Orthotics: New Ideas
March 2006 Issue
The Bellacure Osteoarthritis Treatment Device is one
of those ideal solutions that make us wonder why someone didn't
think of it years ago. This unique orthosis not only relieves pain,
but is simple to don, requires no readjustment after the first
donning, is comfortable to wear, and cosmetically more appealing
than most braces.
Bellacure refers to it as a "treatment device" rather than a brace, because it includes a revolutionary built-in dosing mechanism that allows the patient to dial in the correct amount of decompressing force to the arthritic compartment of the patient's knee. The pain relief level is sensed and displayed electronically, allowing patients to accurately reproduce the physician's prescription for pain relief.
Mike Cannon, executive vice president-sales & marketing for Bellacure Inc., Seattle, Washington, said the new product was developed in response to surveys of patients and practitioners to determine what they disliked about available orthotic products, and what would have to go into the design of a device that would encourage patient compliance.
"We needed a simplified device that was easy to don and easy to apply with respect to how the forces were delivered to unload a patient's knee," explained Cannon. "Patients don't like a lot of straps and hard shells that make braces really uncomfortable to wear."
Since many patients have poor hand dexterity, an electromechanical dosing system was developed to allow accurate and repeatable application of the appropriate level of pain-relieving forces, by setting a simple dial. This dial-up dosing technology is the first of its kind in the O&P marketplace. A further benefit of the dosimeter is the associated forced feedback system that tells the practitioner how much unloading force is being generated and delivered to the patient's knee.
The computer chip technology that is incorporated into the treatment device includes LED indicators that warn the patient if they dial in too much force. A force sensor in the computer tells the patient when they've dialed in 50 lb. of torsional decompression, and continues to measure forces up to 150 torsional lb. of decompression.
"We developed a three-point pressure unloading system that is very user-friendly, and also very comfortable, so we could ensure that the patient would actually want to wear this treatment device," Cannon said. "We also felt the need to really bring the technology up to [today's] standards. That meant creating garment structures that were abrasion-resistant, stretchable, had a long lifespan, and were comfortable for the patient."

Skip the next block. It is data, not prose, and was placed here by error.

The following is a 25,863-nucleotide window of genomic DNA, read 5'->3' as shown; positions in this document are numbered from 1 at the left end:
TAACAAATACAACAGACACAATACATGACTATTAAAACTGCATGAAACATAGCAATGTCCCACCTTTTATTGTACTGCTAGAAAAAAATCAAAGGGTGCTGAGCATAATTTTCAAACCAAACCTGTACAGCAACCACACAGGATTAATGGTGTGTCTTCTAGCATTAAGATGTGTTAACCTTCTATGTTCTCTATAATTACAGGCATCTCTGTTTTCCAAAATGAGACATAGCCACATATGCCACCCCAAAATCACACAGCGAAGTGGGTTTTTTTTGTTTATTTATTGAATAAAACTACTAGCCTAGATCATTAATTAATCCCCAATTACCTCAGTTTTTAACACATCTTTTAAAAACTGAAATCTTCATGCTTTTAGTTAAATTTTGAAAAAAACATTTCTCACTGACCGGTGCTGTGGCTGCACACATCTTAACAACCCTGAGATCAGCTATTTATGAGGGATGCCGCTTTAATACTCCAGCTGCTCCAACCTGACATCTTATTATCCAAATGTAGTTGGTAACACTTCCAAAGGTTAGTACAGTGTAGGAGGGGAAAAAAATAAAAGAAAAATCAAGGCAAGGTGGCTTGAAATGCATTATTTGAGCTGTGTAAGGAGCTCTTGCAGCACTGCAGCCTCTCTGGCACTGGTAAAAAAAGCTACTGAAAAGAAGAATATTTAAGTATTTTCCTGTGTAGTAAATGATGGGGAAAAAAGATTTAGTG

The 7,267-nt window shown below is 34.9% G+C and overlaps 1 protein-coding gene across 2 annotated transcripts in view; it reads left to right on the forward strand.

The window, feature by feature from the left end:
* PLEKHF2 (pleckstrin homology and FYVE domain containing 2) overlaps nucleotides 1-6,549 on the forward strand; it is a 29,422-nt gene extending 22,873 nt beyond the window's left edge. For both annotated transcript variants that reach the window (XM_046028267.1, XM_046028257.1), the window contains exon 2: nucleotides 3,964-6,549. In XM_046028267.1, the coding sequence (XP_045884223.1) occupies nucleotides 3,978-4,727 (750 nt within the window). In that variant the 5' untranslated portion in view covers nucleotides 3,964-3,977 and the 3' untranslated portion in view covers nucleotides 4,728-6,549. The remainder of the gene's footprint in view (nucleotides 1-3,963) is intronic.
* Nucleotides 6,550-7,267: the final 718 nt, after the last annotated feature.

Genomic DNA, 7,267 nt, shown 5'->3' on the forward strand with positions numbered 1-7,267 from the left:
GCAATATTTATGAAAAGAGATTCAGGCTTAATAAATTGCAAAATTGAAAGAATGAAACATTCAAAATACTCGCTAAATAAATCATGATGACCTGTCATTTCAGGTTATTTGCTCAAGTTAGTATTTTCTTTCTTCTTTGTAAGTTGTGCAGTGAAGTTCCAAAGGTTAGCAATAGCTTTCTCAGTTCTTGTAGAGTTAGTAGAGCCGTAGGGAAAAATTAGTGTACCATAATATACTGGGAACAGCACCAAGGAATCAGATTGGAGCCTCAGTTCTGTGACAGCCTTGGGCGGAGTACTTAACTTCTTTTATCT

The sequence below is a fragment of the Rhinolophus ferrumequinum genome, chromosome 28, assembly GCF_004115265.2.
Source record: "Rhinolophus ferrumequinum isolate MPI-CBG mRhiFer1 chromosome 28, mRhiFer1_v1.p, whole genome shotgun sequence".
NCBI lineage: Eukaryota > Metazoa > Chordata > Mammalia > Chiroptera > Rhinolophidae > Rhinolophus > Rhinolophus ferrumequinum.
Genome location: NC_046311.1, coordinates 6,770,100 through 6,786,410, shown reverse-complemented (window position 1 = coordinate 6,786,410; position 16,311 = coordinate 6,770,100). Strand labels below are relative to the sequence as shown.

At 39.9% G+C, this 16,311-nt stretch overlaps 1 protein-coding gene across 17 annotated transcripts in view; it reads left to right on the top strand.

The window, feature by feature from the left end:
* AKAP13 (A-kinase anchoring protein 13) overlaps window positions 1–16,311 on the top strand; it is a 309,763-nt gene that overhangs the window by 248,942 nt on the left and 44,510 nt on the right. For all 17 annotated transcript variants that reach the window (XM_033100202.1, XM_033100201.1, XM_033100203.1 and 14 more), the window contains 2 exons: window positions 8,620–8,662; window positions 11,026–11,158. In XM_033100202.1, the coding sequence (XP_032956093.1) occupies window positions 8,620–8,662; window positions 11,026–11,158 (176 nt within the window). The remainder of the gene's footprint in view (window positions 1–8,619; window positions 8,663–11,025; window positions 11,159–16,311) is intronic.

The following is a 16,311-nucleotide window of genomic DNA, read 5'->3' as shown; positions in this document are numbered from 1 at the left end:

Also new in the Bellacure brace is a cabling mechanism that is applied across soft dampening beds of material. "The patient does not feel all that force," said Cannon. "What they feel is the pain relief."
In addition, a 60-percent stretch textile that is lightweight and breathable incorporates impressive stretch memory for a secure and repeatable fit. The incorporated cabling mechanism allows the device to bio-comform to the patient's anatomy straight out of the box.
The device includes only one strap, which is adjusted during the initial fitting; once set, it provides stable alignment of the internal support shells, and never needs readjusting. Its structure allows direct biomechanical matching to each patient.
Introduced in August 2005, the Bellacure OA Treatment Device has an estimated 1,000 satisfied customers, and it continues to sell vigorously, Cannon said. "Our guarantee says that if patients don't get pain relief in 30 days, we'll refund the product price. So far, not a single unit has been returned because a patient did not receive adequate or full pain relief as a result of wearing the product."
Bellacure is committed to constantly reevaluating design improvements, and keeps a close eye on outcomes studies, said Cannon. "Are patients getting sustained practical pain relief? Is it facilitating their ability to restore their lifestyle to what it was before they had a debilitating injury or an osteoarthritic condition? We consistently examine and monitor this information. We will be moving forward with much more advanced studies related to the Bellacure treatment device. We will never stop recreating or advancing the technology for our O&P professionals out there, to ensure that they get a much better outcome for their patient than what is available on the market at this point."
For more information, call 206.762.3609 or 800.795.2070, e-mail firstname.lastname@example.org, or visit www.bellacure.com
Propioceptive Ankle Orthosis
Also on the orthotics horizon is a proprioceptive ankle
orthosis from Stanford University. The university's
Biodesign Innovation Program fosters problem-solving through
creative inventiveness. The program recognizes excellence in
biodesign innovation with annual awards. The 2005 Silver Award was
accepted by a Stanford Biodesign Innovation Program Team including
graduate engineering students Buzzy Bonneau, Jeremy Dittmer, Surag
Mantri, Ryan McDonell, Tim Ramsey, and Tejas Mazmudar for "A Device
to Prevent Falls in the Elderly."
With aging comes decreased proprioception, past studies reveal--and a subsequent increase in falls and resulting injuries. Stanford's innovators have equipped an ankle orthosis with a "smart chip" that is both sensitive and vigilant. It continuously monitors ankle roll and warns the wearer to compensate for a greater-than-normal roll by issuing a correctional vibration. The wearer is thus enabled to shift balance or change position to prevent the potential fall.
Research and testing continue before the brace can be made commercially available.